Nationwide says it will be hard for the market to regain momentum in 2023 with economic headwinds set to strengthen.
A "relatively soft landing" may still be achievable for the housing market in 2023, with activity stabilising modestly below pre-pandemic levels and house prices edging lower by around 5%, according to the latest Nationwide house price review and forecast.
Nationwide says the housing market remained "remarkably resilient", with annual house price growth in double digits before the mini-Budget, but that it will be hard for the market to regain momentum in 2023 with economic headwinds set to strengthen.
Looking back at the housing market in 2022 and what we can expect in 2023, Robert Gardner, Nationwide Building Society’s chief economist, comments:
“For the first three quarters of 2022, the housing market was remarkably resilient. For much of the year, activity levels remained at or above pre-Covid levels with annual house price growth in double digits (ranging from 10% to 14.3% in the first eight months of the year), despite intense pressure on household finances from surging inflation and a steady rise in mortgage interest rates. Between January and August, the average UK house price increased by almost £20,000, from £255,556 to £273,751.
“This performance was all the more surprising since housing affordability was already stretched in a number of important respects. In particular, deposit requirements had become increasingly onerous as a result of house prices outstripping earnings by a wide margin in recent years. A 10% deposit on the typical mortgage on a first-time buyer property increased to almost 60% of annual gross earnings – an all-time high.
“But the financial market turbulence which followed the mini-Budget at the end of September represented a major shock to the housing market. The number of mortgage applications slumped towards the lows seen at the start of the pandemic as a spike in long-term interest rates quickly fed through to mortgage rates and fundamentally changed the affordability dynamic for prospective buyers.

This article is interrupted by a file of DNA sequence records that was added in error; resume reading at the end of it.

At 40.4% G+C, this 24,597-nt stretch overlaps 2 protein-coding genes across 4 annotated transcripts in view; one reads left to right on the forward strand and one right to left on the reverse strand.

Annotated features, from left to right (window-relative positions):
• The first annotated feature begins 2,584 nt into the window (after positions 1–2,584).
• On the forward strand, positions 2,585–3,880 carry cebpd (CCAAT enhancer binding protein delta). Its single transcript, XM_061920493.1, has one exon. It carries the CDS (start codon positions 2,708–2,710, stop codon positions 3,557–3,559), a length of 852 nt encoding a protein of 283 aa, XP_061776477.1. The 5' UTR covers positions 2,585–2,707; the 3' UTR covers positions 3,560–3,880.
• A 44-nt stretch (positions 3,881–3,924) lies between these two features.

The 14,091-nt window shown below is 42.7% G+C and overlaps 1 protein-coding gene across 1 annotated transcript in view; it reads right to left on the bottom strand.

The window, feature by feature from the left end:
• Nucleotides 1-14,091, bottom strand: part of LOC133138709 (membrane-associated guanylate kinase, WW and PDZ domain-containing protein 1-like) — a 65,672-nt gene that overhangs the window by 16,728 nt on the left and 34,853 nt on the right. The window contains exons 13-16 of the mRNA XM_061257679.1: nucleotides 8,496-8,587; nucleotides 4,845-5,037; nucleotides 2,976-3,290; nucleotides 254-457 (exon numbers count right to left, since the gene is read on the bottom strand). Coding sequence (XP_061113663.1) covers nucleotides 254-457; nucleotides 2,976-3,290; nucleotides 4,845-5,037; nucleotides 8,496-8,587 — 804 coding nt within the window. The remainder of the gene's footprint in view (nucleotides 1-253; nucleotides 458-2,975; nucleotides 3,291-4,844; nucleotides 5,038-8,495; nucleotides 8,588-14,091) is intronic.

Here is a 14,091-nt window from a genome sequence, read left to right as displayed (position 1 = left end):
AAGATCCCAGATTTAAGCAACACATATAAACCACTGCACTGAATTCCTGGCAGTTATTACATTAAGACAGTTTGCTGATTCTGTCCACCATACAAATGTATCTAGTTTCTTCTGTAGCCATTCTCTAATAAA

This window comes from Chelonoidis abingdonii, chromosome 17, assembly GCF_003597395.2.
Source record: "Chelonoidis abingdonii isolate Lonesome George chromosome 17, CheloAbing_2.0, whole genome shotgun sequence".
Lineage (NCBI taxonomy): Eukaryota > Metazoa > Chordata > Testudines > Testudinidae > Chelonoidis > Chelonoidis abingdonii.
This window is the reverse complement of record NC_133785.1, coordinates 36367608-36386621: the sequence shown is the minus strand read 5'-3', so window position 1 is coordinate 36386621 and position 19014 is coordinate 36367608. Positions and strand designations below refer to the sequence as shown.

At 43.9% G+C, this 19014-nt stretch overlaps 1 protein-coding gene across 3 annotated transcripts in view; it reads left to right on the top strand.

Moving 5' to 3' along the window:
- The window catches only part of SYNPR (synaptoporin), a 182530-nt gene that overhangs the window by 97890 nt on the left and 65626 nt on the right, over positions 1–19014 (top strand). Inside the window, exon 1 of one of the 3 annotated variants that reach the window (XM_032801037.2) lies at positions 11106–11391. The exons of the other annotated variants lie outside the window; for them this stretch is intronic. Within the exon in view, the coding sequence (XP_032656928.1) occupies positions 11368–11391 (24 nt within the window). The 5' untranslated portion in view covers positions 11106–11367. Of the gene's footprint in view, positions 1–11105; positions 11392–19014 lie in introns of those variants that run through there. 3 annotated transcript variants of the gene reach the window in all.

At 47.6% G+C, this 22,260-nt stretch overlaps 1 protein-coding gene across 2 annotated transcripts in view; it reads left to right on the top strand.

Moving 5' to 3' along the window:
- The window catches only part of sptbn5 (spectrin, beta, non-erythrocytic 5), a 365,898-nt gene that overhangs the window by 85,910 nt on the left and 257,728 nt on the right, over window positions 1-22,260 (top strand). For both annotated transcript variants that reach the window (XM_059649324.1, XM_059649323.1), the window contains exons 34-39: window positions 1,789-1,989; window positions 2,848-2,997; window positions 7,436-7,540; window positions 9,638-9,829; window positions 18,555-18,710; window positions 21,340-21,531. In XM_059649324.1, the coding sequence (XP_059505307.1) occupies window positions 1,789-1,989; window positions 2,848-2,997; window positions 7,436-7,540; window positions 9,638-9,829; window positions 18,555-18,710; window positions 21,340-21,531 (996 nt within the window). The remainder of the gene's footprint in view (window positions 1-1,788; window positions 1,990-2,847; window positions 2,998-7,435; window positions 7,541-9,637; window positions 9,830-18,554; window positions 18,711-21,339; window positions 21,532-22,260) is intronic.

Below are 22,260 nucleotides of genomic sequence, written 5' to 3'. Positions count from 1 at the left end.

“For example, when mortgage rates moved towards 6%, the monthly mortgage payment on a typical first-time buyer property (bought with a 20% deposit) increased to the equivalent of 45% of an average worker’s take-home pay. This was similar to the levels prevailing in 2007 on the eve of the financial crisis and well up from the c30% prevailing earlier in 2022, which was close to the long-run average.
“Financial market conditions have now settled with long-term interest rates returning to the levels prevailing before the mini-Budget. However, mortgage rates are taking longer to normalise and activity levels in the housing market have shown few signs of recovery and house prices saw three successive monthly declines since September – the worst run since 2008.
“The recent weakness may, in part, reflect an early start to the usual seasonal slowdown, with potential buyers opting to wait until the New Year to see how mortgage rates evolve before looking to transact. But it will be hard for the market to regain much momentum with economic headwinds set to strengthen, as real earnings fall further, the Bank of England moves interest rates higher and with the labour market widely projected to weaken as the economy shrinks.
“The risks are skewed to the downside, but there is still a good chance that we can achieve a relatively soft landing next year with activity stabilising modestly below pre-pandemic levels and house prices edging lower, perhaps by around 5%.
“The Bank of England is likely to raise interest rates a little further, although in recent years most borrowers have opted for fixed-rate mortgages which are linked to longer-term interest rates that may have already peaked. If so, this will help provide some support to affordability as will solid gains in nominal earnings growth and modestly lower house prices.
“While the labour market is expected to soften, most expect the deterioration to be modest. Many forecasters, including us, expect the unemployment rate to rise to around 5% in the years ahead – this would represent a significant rise from the current rate of 3.7%, but would still be low by historic standards.
“Moreover, household balance sheets remain in good shape with significant protection from higher borrowing costs, at least for a period, with around 85% of mortgage balances on fixed interest rates.”